Oblivious to its own incoherence, the Court claims that federal balance would be undermined, and a “constitutional hiatus” created, by an overbroad interpretation of s. 121. Instead of “full economic integration” [85] or “absolute free trade”, the Court propounds what it presents as a compromise:

s. 121 … is best conceived as preventing provinces from passing laws aimed at impeding trade by setting up barriers at boundaries, while allowing them to legislate to achieve goals within their jurisdiction even where such laws may incidentally limit the passage of goods over provincial borders. [91]

The notion of impediment to trade is seemingly a broad one, extending to any provincial law that “imposes an additional cost on goods by virtue of them coming in from outside the province”, [108] or indeed bans inter-provincial importation outright. But, crucially, only laws “aimed at” creating such impediments are prohibited by s. 121, and this will be an extremely narrow category. In effect, it seems that only laws serving primarily “purposes traditionally served by tariffs, such as exploiting the passage of goods across a border solely as a way to collect funds, protecting local industry or punishing another province” will count ― and even that “depending on other factors”. [111] A law having a “rational connection” [113] to some other regulatory purpose, such as “protecting the health and welfare of the people in the province”, [112] or most any other conceivable regulatory objective, will survive. The law at issue survives because it is part of a regulatory scheme intended “to enable public supervision of the production, movement, sale, and use of alcohol within New Brunswick”. [124] Its effects on inter-provincial trade in liquor coming to New Brunswick are merely “incidental”, and constitutionally permissible.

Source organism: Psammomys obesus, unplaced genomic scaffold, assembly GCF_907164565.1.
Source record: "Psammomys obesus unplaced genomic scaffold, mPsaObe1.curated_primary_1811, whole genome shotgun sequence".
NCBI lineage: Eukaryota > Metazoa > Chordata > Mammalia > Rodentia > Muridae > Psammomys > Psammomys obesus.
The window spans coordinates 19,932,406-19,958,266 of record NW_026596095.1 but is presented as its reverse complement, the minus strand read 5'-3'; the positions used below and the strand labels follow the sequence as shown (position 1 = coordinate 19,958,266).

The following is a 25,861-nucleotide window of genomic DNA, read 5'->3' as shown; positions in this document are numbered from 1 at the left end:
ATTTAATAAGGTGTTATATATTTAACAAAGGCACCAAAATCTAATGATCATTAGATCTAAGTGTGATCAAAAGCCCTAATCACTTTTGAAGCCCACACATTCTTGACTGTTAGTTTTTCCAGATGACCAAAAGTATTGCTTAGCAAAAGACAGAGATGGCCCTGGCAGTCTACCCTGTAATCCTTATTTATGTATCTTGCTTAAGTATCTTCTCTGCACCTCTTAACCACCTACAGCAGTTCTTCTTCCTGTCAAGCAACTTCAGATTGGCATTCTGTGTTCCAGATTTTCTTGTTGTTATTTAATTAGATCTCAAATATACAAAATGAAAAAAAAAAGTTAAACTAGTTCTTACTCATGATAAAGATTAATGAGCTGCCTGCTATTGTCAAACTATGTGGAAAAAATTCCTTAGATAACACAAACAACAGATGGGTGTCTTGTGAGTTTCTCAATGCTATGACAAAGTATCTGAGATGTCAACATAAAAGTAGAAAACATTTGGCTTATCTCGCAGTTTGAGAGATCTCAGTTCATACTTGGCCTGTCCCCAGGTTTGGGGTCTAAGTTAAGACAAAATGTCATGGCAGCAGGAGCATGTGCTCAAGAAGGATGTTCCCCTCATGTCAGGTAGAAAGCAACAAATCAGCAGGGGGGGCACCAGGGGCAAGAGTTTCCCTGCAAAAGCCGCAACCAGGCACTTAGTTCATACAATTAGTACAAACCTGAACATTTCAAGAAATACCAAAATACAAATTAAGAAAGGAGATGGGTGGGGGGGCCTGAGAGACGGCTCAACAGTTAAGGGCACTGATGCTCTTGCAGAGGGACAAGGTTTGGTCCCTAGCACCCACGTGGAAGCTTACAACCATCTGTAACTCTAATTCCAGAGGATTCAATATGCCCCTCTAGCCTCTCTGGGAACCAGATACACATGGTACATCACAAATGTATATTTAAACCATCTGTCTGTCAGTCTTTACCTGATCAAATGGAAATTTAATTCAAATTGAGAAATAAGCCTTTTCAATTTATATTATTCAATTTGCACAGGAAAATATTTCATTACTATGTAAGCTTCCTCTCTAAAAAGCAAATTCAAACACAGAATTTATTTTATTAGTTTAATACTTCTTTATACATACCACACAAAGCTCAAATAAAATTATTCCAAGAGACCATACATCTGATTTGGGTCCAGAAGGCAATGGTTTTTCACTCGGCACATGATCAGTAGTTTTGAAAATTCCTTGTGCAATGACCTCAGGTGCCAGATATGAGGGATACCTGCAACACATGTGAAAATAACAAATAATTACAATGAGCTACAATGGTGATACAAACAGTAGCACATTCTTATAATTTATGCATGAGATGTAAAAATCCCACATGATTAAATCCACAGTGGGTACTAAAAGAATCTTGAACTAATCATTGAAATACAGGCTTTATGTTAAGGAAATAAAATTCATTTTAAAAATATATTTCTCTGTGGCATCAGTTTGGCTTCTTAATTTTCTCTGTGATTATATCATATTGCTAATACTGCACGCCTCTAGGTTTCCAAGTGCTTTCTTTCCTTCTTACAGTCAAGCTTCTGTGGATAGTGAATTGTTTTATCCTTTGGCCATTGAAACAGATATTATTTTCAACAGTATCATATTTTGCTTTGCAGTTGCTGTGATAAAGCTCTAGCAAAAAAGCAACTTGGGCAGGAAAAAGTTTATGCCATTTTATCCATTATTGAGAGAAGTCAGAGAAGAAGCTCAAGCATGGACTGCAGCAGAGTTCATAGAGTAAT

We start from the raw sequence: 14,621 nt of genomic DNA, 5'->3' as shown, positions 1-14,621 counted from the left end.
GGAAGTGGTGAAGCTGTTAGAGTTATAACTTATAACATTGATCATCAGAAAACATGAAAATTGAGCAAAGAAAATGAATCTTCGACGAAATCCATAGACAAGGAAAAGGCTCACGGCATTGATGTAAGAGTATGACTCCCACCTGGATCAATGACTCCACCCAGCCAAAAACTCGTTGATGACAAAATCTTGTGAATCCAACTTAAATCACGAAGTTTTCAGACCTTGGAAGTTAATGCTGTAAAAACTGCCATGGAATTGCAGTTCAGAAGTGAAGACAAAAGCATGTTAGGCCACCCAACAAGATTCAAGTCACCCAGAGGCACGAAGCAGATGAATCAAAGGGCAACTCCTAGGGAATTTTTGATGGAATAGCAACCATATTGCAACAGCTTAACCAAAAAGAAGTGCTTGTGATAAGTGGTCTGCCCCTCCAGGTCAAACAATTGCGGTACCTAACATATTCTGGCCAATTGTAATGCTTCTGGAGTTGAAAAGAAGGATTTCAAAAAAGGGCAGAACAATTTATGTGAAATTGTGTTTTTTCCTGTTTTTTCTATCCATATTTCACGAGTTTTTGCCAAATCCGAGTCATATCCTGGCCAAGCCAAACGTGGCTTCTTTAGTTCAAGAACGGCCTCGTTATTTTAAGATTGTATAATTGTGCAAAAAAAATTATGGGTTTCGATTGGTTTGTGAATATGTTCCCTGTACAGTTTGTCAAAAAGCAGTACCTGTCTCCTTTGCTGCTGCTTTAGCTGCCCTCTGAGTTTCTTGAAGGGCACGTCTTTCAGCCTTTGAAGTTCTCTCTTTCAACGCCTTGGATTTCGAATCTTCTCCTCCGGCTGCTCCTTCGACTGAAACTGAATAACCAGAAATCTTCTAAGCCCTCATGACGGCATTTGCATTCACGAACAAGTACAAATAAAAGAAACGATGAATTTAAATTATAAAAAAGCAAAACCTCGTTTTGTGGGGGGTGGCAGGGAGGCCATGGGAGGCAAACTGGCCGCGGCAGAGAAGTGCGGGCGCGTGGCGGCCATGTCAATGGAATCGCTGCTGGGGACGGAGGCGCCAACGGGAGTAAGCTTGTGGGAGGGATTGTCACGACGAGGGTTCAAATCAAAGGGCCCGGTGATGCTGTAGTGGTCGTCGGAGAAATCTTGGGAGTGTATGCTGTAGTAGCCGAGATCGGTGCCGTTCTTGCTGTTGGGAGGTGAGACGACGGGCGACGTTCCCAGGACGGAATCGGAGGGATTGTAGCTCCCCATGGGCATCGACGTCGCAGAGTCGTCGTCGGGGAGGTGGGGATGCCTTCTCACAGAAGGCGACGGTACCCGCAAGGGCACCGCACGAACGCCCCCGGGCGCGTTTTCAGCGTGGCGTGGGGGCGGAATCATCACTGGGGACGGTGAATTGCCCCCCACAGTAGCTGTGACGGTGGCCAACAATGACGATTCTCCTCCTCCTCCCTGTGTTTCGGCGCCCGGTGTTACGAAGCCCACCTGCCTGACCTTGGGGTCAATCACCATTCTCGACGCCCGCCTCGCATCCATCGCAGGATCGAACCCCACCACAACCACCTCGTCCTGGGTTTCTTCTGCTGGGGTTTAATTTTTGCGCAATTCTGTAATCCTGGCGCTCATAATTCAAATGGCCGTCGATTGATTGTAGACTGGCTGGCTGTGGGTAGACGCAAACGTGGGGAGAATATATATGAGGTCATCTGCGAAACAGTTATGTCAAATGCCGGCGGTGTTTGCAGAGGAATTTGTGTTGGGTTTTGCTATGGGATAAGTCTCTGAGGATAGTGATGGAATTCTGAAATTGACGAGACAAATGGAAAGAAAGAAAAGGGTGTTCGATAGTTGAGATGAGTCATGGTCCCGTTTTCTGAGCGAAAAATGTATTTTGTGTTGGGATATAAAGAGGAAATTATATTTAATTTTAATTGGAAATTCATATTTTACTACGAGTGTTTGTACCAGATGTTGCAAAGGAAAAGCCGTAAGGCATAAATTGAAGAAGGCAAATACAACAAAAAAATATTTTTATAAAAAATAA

This is wrong in many ways. As a starting point, the Court is answering the wrong question. The issue is not how s. 121 is “best conceived”, but what its purpose is, and how that purpose can be given effect. As Randy Barnett and Even Bernick write in a their essay on purposive constitutional construction (which I reviewed here),

[t]o formulate a rule with reference to the function that the relevant provision is designed to perform is not a matter of making the law “the best it can be” but giving effect to the law as best one can. A judge who decided a case on the basis of some other reason—however normatively appealing that might seem—would be departing from the law entirely. (27)